Can you tell by the perfectly spaced color patterned design on the back? Yeah, we like order-especially order spelled out in m&m’s.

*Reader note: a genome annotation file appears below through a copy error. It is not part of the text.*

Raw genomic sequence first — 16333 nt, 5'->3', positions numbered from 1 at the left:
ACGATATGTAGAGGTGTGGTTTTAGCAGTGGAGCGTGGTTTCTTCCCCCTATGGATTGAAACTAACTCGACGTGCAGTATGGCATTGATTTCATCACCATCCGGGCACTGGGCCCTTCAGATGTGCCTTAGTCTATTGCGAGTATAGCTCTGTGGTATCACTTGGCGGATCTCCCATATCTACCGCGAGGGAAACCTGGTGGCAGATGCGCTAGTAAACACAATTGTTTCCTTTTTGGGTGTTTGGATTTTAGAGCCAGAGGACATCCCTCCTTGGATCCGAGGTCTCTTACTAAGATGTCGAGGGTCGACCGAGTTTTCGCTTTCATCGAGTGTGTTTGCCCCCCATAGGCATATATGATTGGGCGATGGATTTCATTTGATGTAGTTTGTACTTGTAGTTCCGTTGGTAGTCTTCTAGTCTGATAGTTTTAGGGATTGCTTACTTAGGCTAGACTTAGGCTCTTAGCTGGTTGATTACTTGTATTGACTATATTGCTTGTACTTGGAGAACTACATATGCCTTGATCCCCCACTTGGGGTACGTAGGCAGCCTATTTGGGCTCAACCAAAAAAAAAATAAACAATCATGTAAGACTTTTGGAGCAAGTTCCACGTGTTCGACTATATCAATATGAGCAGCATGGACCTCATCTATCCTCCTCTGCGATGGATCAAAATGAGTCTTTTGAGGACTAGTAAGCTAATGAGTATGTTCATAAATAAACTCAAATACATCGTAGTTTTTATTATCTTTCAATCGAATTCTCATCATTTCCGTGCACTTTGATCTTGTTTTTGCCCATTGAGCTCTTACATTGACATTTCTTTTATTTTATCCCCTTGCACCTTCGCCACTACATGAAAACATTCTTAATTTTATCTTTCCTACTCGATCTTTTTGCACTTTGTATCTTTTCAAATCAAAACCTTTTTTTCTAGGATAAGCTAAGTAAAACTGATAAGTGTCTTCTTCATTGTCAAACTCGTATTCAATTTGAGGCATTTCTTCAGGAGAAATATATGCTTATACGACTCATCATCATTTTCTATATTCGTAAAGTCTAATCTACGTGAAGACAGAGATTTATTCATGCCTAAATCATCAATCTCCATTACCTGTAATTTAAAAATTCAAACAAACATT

Gingerbread Houses 2012 blog-32Brianna and Austin were a perfect combination of great ideas. They just worked steadily packing their house with as much candy as possible. Anything chocolate was their focus. I think they mastered that with their chocolate brick walls they had going on.Gingerbread Houses 2012 blog-14Gingerbread Houses 2012 blog-13Abby and Aaron were so funny to listen to. They both had their own ideas and candies they liked, but many of them were not the same at all. It was a great team building activity for sure. In the end, we all voted that we LOVED their house the most. The rest of us were done and cleaning up the candy, and they were still going strong with their ideas. This tradition definitely brought out the “Grandpa Engineer” side of Aaron from his dad.Gingerbread Houses 2012 blog-9Ryan worked quietly and steadily on his side of the island for most of the night. I think he was in shock that we were actually letting him handle such large amounts of candy. After he had almost finished his whole house we told him to pick up one of the pieces of candy from his pile and eat it. Gingerbread house making is a hands on/eating activity after all. He was almost scared to pick one up. You mean I can actually eat this candy too? I know. Almost too good to be true.Gingerbread Houses 2012 blog-3I was surprised how little direction he needed when it came time to decorate his house. I just put frosting on and he went to work. He carefully placed his m&m’s one by one on his house. He would arrange his candy on end, and in a specific order. It was really fun to see his creative side take off.Gingerbread Houses 2012 blog-8Gingerbread Houses 2012 blog-7Here is his finished masterpiece. He was pretty proud of it-incase you can’t tell. Love that little boy grin!Gingerbread Houses 2012 blog-10Gingerbread Houses 2012 blog-11Gingerbread Houses 2012 blog-12 Scott’s house had all the magical touches one would expect. Gingerbread Houses 2012 blog-18A Christmas snowman…Gingerbread Houses 2012 blog-19A jelly bean garden…Gingerbread Houses 2012 blog-20..and a seesaw in the backyard for the marshmallow men to ride on. So cute.Gingerbread Houses 2012 blog-21Austin and Brianna’s final gingerbread lusciousness. I loved their creative little Lifesaver snowman out front.Gingerbread Houses 2012 blog-22Gingerbread Houses 2012 blog-15Gingerbread Houses 2012 blog-16They also spelled Merry Christmas in their yard. Very festive touch.Gingerbread Houses 2012 blog-17Brooke with our winter wonderland of a house.Gingerbread Houses 2012 blog-30Gingerbread Houses 2012 blog-34The checkerboard roof was her idea. It turned out really cool when we snowed it with powdered sugar. It showed all the neat little ridges just like real shingles.Gingerbread Houses 2012 blog-33Gingerbread Houses 2012 blog-31And our gingerbread house building winners for 2012…drum roll please…Gingerbread Houses 2012 blog-25Abby and Aaron’s chocolate covered log cabin won by popular vote…though I don’t think we were even having an official contest. We just all thought it should have because it was really great. There were so many details that we thought were pretty creative.Gingerbread Houses 2012 blog-24The original design Twix and Snicker’s bar mailbox with it’s own tiny red licorice flag was pretty cool. The log siding on the front and whopper door handle also caught our eye.Gingerbread Houses 2012 blog-23The view from the other side was just as cute though. That’s a snow ball the gingerbread man is holding, and there is a smashed one on the mailbox that he already threw.Gingerbread Houses 2012 blog-28A full fence around back and more log siding.Gingerbread Houses 2012 blog-26Santa getting stuck  in the chimney.Gingerbread Houses 2012 blog-27Snowman and candy bar shingles. Yummy!Gingerbread Houses 2012 blog-29Gingerbread Houses 2012 blog-35Gingerbread Houses 2012 blog-38The next morning before church the girls were happy to find that our elf Chadwick had found his way onto their house. We moved the house to take a picture and he almost fell off. We had to do a little elf repositioning with the kitchen tongs, and later had to remove him so we could enjoy some of our treats without fear of touching him and making him lose his magic. It was pretty funny. That elf and his little tricks!Gingerbread Houses 2012 blog-37Gingerbread Houses 2012 blog-36